Adaptive Wavefront Control using a Nonlinear Zernike Filter

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A conventional Zernike filter measures wavefront phase by superimposing the aberrated input beam with a phase-shifted version of its zero-orderspectral component. The Fourier-domain phase-shifting is performed by afixed phase-shifting dot on a glass slide in the focal plane of a Fourier-transforming lens.

Using an optically-controlled phase spatiallight modulator (SLM) instead of the fixed phase-shifting dot, we havesimulated and experimentally demonstrated a nonlinear Zernike filterrobust to wavefront tilt misalignments. In the experiments, a liquid-crystal light valve (LCLV) was used as the phase SLM. The terminology "nonlinear" Zernike filter refers to the nonlinear filteringoperation that takes place in the Fourier domain due to the phase changefor field spectral components being proportional to the spectral componentintensities.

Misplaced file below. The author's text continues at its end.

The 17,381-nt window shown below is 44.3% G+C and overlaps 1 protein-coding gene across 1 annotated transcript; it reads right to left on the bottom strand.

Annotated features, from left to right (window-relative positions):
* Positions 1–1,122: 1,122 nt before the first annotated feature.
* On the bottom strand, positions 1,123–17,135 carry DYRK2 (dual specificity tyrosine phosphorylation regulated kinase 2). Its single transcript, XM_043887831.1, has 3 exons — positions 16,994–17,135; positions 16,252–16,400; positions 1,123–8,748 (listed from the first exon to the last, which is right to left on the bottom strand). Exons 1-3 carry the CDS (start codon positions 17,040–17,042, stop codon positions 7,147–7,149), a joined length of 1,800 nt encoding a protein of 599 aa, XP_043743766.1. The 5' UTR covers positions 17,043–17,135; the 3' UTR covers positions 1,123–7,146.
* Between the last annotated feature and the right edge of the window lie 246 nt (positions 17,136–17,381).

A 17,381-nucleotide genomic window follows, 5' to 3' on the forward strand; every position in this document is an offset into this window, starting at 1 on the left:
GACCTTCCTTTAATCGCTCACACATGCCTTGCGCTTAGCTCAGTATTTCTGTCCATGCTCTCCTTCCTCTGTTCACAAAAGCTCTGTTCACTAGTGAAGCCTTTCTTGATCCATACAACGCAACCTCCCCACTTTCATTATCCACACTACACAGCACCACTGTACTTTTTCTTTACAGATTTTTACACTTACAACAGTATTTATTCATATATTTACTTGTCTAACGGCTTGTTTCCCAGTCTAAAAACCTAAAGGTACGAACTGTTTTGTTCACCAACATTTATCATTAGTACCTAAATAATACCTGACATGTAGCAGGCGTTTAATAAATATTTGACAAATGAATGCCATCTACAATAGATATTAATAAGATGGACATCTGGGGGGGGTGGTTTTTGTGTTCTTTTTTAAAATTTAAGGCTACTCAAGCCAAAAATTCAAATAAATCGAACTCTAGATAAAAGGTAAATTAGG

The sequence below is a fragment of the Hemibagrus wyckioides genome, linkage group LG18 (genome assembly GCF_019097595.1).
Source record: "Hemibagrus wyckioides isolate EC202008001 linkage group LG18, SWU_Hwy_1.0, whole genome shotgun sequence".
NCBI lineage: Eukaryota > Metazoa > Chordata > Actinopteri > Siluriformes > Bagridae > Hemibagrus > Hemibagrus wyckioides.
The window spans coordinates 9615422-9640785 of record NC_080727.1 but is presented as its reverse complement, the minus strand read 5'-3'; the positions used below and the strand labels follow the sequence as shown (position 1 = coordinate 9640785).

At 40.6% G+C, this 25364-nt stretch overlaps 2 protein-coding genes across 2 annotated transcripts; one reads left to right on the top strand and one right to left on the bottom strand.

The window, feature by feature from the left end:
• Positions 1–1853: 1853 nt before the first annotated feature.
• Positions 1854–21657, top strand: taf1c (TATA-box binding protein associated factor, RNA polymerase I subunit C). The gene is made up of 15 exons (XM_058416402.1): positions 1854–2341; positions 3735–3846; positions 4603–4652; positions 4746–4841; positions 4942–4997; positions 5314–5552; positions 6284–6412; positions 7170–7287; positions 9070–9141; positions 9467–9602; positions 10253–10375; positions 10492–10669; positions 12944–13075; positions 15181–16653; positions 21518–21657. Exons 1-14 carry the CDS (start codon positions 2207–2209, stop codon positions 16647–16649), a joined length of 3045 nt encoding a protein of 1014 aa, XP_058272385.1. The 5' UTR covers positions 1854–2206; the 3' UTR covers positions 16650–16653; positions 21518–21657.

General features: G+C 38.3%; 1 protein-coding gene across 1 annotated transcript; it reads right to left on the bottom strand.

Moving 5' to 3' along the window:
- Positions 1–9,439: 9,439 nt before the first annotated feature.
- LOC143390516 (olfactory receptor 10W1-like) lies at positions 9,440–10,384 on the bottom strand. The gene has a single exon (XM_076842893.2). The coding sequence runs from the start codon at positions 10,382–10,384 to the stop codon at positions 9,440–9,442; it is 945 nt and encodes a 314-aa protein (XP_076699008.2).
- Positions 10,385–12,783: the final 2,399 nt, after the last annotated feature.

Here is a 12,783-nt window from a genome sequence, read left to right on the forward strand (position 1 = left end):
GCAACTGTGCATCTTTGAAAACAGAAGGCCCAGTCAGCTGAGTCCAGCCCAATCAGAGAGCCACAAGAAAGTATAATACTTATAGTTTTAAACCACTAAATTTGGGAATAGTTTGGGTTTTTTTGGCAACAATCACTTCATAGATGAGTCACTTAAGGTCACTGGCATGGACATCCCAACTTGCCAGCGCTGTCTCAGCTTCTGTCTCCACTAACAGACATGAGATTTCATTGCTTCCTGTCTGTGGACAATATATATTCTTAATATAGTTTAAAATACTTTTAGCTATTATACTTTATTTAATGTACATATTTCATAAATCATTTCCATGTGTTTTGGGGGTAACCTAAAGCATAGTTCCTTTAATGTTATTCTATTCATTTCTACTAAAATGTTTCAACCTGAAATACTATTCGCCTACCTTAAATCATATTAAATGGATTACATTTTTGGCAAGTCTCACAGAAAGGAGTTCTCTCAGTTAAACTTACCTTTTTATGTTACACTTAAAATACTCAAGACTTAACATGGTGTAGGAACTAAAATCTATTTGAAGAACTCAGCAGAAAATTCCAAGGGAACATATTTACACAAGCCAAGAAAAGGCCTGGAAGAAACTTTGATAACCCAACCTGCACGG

Because the Zernike filter output intensity is directlyrelated to input wavefront phase, a parallel, distributed feedback systemcan replace the wavefront reconstruction calculations normally requiredin adaptive-optic phase correction systems. Applications include high-resolution phase distortion suppression for atmospheric turbulence,optical phase microscopy, and compensation of aberrations in optical system components.

A factor of eight improvement in Strehl ratio wasobtained experimentally, and simulation results suggest that even betterperformance could be obtained by replacing the LCLV with a more sophisticated optically-controlled phase SLM.

SPIE Proc., High-Resolution Wavefront Control:Methods, Devices, and Applications II, Vol. 4124, pp. 198-200, 2000.